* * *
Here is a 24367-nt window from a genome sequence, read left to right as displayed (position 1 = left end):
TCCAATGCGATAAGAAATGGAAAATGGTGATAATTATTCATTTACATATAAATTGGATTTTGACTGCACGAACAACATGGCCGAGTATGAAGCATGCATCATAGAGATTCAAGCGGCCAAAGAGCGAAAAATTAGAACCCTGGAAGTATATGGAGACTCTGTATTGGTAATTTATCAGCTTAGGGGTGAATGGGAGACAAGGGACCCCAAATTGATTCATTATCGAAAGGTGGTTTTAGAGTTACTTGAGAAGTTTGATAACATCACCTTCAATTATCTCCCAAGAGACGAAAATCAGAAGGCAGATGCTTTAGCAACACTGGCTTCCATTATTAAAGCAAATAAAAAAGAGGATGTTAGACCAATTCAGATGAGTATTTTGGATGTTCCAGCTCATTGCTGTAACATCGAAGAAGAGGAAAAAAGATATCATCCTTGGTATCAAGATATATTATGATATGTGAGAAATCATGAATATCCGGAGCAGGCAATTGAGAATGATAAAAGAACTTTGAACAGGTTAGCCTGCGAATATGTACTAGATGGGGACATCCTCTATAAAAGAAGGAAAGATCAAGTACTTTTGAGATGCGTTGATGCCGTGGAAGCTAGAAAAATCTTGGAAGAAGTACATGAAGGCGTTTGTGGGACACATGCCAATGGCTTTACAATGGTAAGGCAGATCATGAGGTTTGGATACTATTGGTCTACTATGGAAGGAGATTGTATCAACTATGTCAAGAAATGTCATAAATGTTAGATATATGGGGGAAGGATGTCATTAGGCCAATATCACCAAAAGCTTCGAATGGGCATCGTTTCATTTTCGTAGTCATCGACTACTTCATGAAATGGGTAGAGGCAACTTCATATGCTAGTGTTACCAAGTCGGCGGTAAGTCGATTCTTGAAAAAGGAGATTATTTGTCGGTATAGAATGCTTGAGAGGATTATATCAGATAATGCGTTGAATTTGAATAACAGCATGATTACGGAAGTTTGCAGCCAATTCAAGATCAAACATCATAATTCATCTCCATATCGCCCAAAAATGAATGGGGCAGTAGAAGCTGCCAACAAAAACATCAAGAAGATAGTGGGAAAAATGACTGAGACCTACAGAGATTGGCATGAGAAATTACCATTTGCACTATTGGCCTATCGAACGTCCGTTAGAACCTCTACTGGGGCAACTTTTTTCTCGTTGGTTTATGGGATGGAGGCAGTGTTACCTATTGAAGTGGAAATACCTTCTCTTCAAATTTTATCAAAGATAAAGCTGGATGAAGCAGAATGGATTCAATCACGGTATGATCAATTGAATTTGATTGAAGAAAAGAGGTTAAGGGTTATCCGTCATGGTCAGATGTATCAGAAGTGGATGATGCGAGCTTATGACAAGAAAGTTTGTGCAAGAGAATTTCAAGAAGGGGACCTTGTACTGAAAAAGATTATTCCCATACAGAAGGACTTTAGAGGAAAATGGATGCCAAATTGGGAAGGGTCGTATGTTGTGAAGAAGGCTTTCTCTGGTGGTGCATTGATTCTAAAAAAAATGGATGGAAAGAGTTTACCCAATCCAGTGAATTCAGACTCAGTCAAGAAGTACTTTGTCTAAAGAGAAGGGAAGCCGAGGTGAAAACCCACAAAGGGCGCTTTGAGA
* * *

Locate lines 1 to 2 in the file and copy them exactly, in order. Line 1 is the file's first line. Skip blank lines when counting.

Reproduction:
Here is a 24367-nt window from a genome sequence, read left to right as displayed (position 1 = left end):
TCCAATGCGATAAGAAATGGAAAATGGTGATAATTATTCATTTACATATAAATTGGATTTTGACTGCACGAACAACATGGCCGAGTATGAAGCATGCATCATAGAGATTCAAGCGGCCAAAGAGCGAAAAATTAGAACCCTGGAAGTATATGGAGACTCTGTATTGGTAATTTATCAGCTTAGGGGTGAATGGGAGACAAGGGACCCCAAATTGATTCATTATCGAAAGGTGGTTTTAGAGTTACTTGAGAAGTTTGATAACATCACCTTCAATTATCTCCCAAGAGACGAAAATCAGAAGGCAGATGCTTTAGCAACACTGGCTTCCATTATTAAAGCAAATAAAAAAGAGGATGTTAGACCAATTCAGATGAGTATTTTGGATGTTCCAGCTCATTGCTGTAACATCGAAGAAGAGGAAAAAAGATATCATCCTTGGTATCAAGATATATTATGATATGTGAGAAATCATGAATATCCGGAGCAGGCAATTGAGAATGATAAAAGAACTTTGAACAGGTTAGCCTGCGAATATGTACTAGATGGGGACATCCTCTATAAAAGAAGGAAAGATCAAGTACTTTTGAGATGCGTTGATGCCGTGGAAGCTAGAAAAATCTTGGAAGAAGTACATGAAGGCGTTTGTGGGACACATGCCAATGGCTTTACAATGGTAAGGCAGATCATGAGGTTTGGATACTATTGGTCTACTATGGAAGGAGATTGTATCAACTATGTCAAGAAATGTCATAAATGTTAGATATATGGGGGAAGGATGTCATTAGGCCAATATCACCAAAAGCTTCGAATGGGCATCGTTTCATTTTCGTAGTCATCGACTACTTCATGAAATGGGTAGAGGCAACTTCATATGCTAGTGTTACCAAGTCGGCGGTAAGTCGATTCTTGAAAAAGGAGATTATTTGTCGGTATAGAATGCTTGAGAGGATTATATCAGATAATGCGTTGAATTTGAATAACAGCATGATTACGGAAGTTTGCAGCCAATTCAAGATCAAACATCATAATTCATCTCCATATCGCCCAAAAATGAATGGGGCAGTAGAAGCTGCCAACAAAAACATCAAGAAGATAGTGGGAAAAATGACTGAGACCTACAGAGATTGGCATGAGAAATTACCATTTGCACTATTGGCCTATCGAACGTCCGTTAGAACCTCTACTGGGGCAACTTTTTTCTCGTTGGTTTATGGGATGGAGGCAGTGTTACCTATTGAAGTGGAAATACCTTCTCTTCAAATTTTATCAAAGATAAAGCTGGATGAAGCAGAATGGATTCAATCACGGTATGATCAATTGAATTTGATTGAAGAAAAGAGGTTAAGGGTTATCCGTCATGGTCAGATGTATCAGAAGTGGATGATGCGAGCTTATGACAAGAAAGTTTGTGCAAGAGAATTTCAAGAAGGGGACCTTGTACTGAAAAAGATTATTCCCATACAGAAGGACTTTAGAGGAAAATGGATGCCAAATTGGGAAGGGTCGTATGTTGTGAAGAAGGCTTTCTCTGGTGGTGCATTGATTCTAAAAAAAATGGATGGAAAGAGTTTACCCAATCCAGTGAATTCAGACTCAGTCAAGAAGTACTTTGTCTAAAGAGAAGGGAAGCCGAGGTGAAAACCCACAAAGGGCGCTTTGAGA